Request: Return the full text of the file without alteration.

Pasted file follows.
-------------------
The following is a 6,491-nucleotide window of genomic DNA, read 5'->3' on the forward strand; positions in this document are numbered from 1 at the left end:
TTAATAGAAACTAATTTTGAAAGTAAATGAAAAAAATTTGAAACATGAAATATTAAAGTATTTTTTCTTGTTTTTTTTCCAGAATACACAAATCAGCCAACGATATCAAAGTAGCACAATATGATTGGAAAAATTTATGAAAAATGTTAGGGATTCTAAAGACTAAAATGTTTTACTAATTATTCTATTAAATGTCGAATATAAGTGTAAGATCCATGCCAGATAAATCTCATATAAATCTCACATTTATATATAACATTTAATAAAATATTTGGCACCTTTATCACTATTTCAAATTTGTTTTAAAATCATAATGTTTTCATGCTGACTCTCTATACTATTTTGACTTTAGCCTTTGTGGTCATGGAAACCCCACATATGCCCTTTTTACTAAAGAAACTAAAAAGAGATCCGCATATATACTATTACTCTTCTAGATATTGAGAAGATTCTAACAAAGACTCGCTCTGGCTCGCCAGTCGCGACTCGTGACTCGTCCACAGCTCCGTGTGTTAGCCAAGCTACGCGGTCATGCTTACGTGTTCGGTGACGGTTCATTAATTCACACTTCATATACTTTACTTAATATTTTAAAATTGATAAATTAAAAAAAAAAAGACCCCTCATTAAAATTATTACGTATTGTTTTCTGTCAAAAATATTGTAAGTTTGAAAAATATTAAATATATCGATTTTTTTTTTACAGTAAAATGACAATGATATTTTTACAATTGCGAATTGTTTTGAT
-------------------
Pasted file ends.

The following is a 6,491-nucleotide window of genomic DNA, read 5'->3' on the forward strand; positions in this document are numbered from 1 at the left end:
TTAATAGAAACTAATTTTGAAAGTAAATGAAAAAAATTTGAAACATGAAATATTAAAGTATTTTTTCTTGTTTTTTTTCCAGAATACACAAATCAGCCAACGATATCAAAGTAGCACAATATGATTGGAAAAATTTATGAAAAATGTTAGGGATTCTAAAGACTAAAATGTTTTACTAATTATTCTATTAAATGTCGAATATAAGTGTAAGATCCATGCCAGATAAATCTCATATAAATCTCACATTTATATATAACATTTAATAAAATATTTGGCACCTTTATCACTATTTCAAATTTGTTTTAAAATCATAATGTTTTCATGCTGACTCTCTATACTATTTTGACTTTAGCCTTTGTGGTCATGGAAACCCCACATATGCCCTTTTTACTAAAGAAACTAAAAAGAGATCCGCATATATACTATTACTCTTCTAGATATTGAGAAGATTCTAACAAAGACTCGCTCTGGCTCGCCAGTCGCGACTCGTGACTCGTCCACAGCTCCGTGTGTTAGCCAAGCTACGCGGTCATGCTTACGTGTTCGGTGACGGTTCATTAATTCACACTTCATATACTTTACTTAATATTTTAAAATTGATAAATTAAAAAAAAAAAGACCCCTCATTAAAATTATTACGTATTGTTTTCTGTCAAAAATATTGTAAGTTTGAAAAATATTAAATATATCGATTTTTTTTTTACAGTAAAATGACAATGATATTTTTACAATTGCGAATTGTTTTGAT